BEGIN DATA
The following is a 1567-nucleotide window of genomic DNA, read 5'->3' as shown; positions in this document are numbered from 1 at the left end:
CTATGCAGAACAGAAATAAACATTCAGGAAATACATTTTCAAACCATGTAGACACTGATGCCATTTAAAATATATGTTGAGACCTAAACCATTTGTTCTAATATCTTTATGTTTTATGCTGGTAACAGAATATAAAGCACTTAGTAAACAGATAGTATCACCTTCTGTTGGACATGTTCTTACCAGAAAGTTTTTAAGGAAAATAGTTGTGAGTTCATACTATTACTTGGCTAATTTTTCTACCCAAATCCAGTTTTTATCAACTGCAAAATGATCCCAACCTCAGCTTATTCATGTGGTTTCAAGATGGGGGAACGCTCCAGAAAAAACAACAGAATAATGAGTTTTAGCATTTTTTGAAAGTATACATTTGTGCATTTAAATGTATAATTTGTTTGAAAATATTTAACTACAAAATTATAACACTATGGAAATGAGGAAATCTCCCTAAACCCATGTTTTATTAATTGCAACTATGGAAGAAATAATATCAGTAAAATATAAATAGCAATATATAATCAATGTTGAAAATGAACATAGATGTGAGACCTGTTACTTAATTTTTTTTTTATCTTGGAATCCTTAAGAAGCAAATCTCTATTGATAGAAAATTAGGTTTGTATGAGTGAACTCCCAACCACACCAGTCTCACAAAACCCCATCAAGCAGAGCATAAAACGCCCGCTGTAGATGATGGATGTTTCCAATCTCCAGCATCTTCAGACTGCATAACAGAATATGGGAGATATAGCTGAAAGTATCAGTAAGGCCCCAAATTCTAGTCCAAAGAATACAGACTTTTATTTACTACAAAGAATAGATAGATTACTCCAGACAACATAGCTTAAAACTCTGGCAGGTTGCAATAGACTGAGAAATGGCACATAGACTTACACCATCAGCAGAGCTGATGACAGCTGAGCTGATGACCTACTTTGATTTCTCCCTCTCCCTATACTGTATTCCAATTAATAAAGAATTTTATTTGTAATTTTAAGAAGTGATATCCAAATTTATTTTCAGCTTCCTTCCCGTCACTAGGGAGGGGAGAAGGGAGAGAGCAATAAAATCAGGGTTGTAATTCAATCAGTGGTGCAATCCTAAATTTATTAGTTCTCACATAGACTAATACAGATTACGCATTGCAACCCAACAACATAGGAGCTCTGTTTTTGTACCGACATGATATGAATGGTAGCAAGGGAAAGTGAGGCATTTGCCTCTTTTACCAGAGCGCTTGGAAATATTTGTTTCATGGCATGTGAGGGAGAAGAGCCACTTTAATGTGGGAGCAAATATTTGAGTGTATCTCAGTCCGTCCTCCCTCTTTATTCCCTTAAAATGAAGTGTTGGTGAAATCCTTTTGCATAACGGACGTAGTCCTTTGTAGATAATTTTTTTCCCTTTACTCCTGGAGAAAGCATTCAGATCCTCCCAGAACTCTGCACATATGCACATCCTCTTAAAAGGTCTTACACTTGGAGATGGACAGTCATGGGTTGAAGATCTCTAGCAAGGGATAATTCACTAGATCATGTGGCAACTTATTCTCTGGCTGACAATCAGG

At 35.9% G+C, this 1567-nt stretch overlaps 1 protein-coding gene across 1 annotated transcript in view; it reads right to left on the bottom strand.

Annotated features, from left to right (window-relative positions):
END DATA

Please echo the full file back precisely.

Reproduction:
The following is a 1567-nucleotide window of genomic DNA, read 5'->3' as shown; positions in this document are numbered from 1 at the left end:
CTATGCAGAACAGAAATAAACATTCAGGAAATACATTTTCAAACCATGTAGACACTGATGCCATTTAAAATATATGTTGAGACCTAAACCATTTGTTCTAATATCTTTATGTTTTATGCTGGTAACAGAATATAAAGCACTTAGTAAACAGATAGTATCACCTTCTGTTGGACATGTTCTTACCAGAAAGTTTTTAAGGAAAATAGTTGTGAGTTCATACTATTACTTGGCTAATTTTTCTACCCAAATCCAGTTTTTATCAACTGCAAAATGATCCCAACCTCAGCTTATTCATGTGGTTTCAAGATGGGGGAACGCTCCAGAAAAAACAACAGAATAATGAGTTTTAGCATTTTTTGAAAGTATACATTTGTGCATTTAAATGTATAATTTGTTTGAAAATATTTAACTACAAAATTATAACACTATGGAAATGAGGAAATCTCCCTAAACCCATGTTTTATTAATTGCAACTATGGAAGAAATAATATCAGTAAAATATAAATAGCAATATATAATCAATGTTGAAAATGAACATAGATGTGAGACCTGTTACTTAATTTTTTTTTTATCTTGGAATCCTTAAGAAGCAAATCTCTATTGATAGAAAATTAGGTTTGTATGAGTGAACTCCCAACCACACCAGTCTCACAAAACCCCATCAAGCAGAGCATAAAACGCCCGCTGTAGATGATGGATGTTTCCAATCTCCAGCATCTTCAGACTGCATAACAGAATATGGGAGATATAGCTGAAAGTATCAGTAAGGCCCCAAATTCTAGTCCAAAGAATACAGACTTTTATTTACTACAAAGAATAGATAGATTACTCCAGACAACATAGCTTAAAACTCTGGCAGGTTGCAATAGACTGAGAAATGGCACATAGACTTACACCATCAGCAGAGCTGATGACAGCTGAGCTGATGACCTACTTTGATTTCTCCCTCTCCCTATACTGTATTCCAATTAATAAAGAATTTTATTTGTAATTTTAAGAAGTGATATCCAAATTTATTTTCAGCTTCCTTCCCGTCACTAGGGAGGGGAGAAGGGAGAGAGCAATAAAATCAGGGTTGTAATTCAATCAGTGGTGCAATCCTAAATTTATTAGTTCTCACATAGACTAATACAGATTACGCATTGCAACCCAACAACATAGGAGCTCTGTTTTTGTACCGACATGATATGAATGGTAGCAAGGGAAAGTGAGGCATTTGCCTCTTTTACCAGAGCGCTTGGAAATATTTGTTTCATGGCATGTGAGGGAGAAGAGCCACTTTAATGTGGGAGCAAATATTTGAGTGTATCTCAGTCCGTCCTCCCTCTTTATTCCCTTAAAATGAAGTGTTGGTGAAATCCTTTTGCATAACGGACGTAGTCCTTTGTAGATAATTTTTTTCCCTTTACTCCTGGAGAAAGCATTCAGATCCTCCCAGAACTCTGCACATATGCACATCCTCTTAAAAGGTCTTACACTTGGAGATGGACAGTCATGGGTTGAAGATCTCTAGCAAGGGATAATTCACTAGATCATGTGGCAACTTATTCTCTGGCTGACAATCAGG

At 35.9% G+C, this 1567-nt stretch overlaps 1 protein-coding gene across 1 annotated transcript in view; it reads right to left on the bottom strand.

Annotated features, from left to right (window-relative positions):